Robo-adviser ETFmatic has said it is making contingency plans for the process of Brexit disrupting its passporting activities.
Luis Rivera, the company's chief executive, said he hoped planning for Britain's transition out of the European Union would be like the advent of the new millennium, when plans for an apocalyptic scenario proved unnecessary.
ETFmatic has recently expanded its passporting rights to 15 countries, meaning it can now operate from the UK to all 32 countries which use the system.
Mr Rivera said: "We needed to set-up in the UK because we really like the Financial Conduct Authority. I know it sounds weird to say it but when you compare it with the other regulators around Europe they are cutting edge.
"Obviously as a business we are putting contingency plans in place. We might go for a second licence in another country if there is a really hard Brexit.
"Having said that I don't think there is much risk for the passporting model. There is too much to lose for everyone involved."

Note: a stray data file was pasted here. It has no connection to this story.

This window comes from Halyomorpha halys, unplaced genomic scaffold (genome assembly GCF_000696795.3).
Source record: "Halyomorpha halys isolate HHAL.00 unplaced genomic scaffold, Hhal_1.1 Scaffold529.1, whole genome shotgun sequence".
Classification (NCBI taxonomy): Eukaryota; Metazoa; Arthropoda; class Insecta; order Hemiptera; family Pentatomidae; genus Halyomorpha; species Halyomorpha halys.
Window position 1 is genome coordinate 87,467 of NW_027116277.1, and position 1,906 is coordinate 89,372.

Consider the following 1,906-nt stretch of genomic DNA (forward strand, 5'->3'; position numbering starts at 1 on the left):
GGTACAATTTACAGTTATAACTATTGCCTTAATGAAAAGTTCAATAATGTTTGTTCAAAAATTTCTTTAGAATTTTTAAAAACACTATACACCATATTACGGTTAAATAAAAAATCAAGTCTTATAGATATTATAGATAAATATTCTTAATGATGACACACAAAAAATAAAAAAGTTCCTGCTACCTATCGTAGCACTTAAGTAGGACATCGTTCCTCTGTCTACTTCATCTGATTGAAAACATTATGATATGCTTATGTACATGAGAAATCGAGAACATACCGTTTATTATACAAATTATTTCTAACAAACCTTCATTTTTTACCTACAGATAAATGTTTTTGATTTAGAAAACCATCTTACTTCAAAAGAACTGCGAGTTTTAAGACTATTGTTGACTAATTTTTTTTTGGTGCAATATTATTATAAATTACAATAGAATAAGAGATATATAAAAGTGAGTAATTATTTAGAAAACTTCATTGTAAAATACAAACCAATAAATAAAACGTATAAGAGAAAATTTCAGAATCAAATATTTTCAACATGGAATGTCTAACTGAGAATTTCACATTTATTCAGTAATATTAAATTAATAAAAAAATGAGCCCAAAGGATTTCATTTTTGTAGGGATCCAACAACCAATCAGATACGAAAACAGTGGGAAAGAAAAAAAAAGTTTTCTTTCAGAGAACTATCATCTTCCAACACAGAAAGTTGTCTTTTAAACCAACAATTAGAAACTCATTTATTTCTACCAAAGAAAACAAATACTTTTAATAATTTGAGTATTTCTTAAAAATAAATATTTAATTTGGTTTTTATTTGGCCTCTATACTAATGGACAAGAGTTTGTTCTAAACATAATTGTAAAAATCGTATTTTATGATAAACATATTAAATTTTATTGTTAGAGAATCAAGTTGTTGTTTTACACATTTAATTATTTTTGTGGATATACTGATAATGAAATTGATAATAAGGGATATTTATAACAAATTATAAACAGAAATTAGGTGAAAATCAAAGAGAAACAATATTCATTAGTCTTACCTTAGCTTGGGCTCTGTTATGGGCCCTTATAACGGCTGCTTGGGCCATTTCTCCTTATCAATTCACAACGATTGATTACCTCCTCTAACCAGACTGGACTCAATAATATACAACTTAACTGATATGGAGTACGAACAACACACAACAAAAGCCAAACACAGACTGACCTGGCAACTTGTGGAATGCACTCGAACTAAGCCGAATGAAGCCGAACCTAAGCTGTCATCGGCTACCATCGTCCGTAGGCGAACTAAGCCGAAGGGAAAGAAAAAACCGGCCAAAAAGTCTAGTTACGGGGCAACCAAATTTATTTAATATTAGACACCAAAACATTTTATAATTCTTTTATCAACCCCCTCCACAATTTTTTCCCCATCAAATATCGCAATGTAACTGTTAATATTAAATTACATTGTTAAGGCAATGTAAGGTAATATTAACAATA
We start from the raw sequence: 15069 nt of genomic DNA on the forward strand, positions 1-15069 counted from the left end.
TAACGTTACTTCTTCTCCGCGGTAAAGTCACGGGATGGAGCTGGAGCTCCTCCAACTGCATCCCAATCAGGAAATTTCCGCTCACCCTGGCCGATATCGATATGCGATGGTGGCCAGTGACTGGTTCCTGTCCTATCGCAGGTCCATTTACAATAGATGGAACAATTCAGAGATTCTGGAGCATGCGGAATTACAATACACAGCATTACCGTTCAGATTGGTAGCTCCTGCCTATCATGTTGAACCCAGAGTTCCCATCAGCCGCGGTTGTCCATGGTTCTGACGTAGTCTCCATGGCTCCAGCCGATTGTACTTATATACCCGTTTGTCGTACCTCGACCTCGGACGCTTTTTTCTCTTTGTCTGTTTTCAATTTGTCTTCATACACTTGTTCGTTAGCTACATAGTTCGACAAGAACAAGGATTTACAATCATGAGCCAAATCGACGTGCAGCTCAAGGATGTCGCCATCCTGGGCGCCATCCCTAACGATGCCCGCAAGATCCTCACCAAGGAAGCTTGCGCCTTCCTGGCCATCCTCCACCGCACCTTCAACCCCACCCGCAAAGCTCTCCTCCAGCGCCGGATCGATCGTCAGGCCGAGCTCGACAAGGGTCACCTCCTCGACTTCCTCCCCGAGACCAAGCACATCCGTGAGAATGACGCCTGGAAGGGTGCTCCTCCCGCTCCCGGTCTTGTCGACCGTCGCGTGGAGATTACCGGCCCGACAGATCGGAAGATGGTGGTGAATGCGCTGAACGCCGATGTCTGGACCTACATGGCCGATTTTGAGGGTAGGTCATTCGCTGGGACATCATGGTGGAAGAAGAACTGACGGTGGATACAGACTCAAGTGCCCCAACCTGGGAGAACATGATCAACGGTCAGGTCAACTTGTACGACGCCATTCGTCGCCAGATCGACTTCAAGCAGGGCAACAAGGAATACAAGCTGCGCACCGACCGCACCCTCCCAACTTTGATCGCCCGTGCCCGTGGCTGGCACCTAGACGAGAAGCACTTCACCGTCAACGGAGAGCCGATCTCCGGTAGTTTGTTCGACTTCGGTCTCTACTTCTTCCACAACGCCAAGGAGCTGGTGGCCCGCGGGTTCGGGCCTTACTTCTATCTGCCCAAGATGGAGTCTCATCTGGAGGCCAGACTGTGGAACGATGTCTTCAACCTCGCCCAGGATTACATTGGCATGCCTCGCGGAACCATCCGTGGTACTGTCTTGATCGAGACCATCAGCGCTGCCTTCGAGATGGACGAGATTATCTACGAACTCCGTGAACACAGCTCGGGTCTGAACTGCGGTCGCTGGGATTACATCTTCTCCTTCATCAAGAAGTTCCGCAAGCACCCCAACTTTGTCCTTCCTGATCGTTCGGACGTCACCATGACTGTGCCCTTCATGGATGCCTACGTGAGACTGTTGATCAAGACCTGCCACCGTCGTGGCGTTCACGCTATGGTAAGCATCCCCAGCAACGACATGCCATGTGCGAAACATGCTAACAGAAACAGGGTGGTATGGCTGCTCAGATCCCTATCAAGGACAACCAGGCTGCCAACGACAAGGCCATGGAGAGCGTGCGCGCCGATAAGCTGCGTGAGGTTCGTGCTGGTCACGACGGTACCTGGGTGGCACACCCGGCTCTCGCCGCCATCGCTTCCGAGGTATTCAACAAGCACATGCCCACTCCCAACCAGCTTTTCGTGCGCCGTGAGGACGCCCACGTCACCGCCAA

ETFmatic has said that in the first few months of its operation its app was downloaded more than 10,000 times, which it claimed was the most for any such service in Europe.
It was launched in June and provides clients with “unique” diversified portfolios for 0.5 per cent a year.
The service requires a minimum investment of £100 or €100.
Mr Rivera, who said he was personally disappointed by Britain's vote to leave the EU, said: "As a company the decision to passport from the UK was one we had made earlier.
"We could have opted for going straight for the second licence and passporting to other countries from that but our current thinking right now is there won't be real Brexit consequences until 2018 at the earliest and we don't want to complicate our regulatory situation by having more licences than needed so we would rather wait.
"We are growing by double digits every week but we are still in the early stages so we have not got significant AUM levels yet.
"Portugal, Ireland and Poland were all countries we didn't expect to have much interest but have now become important for our customer base."
He said the company is about to enter a "really big partnership" which would bring " a lot of clients" but he said he could not comment further.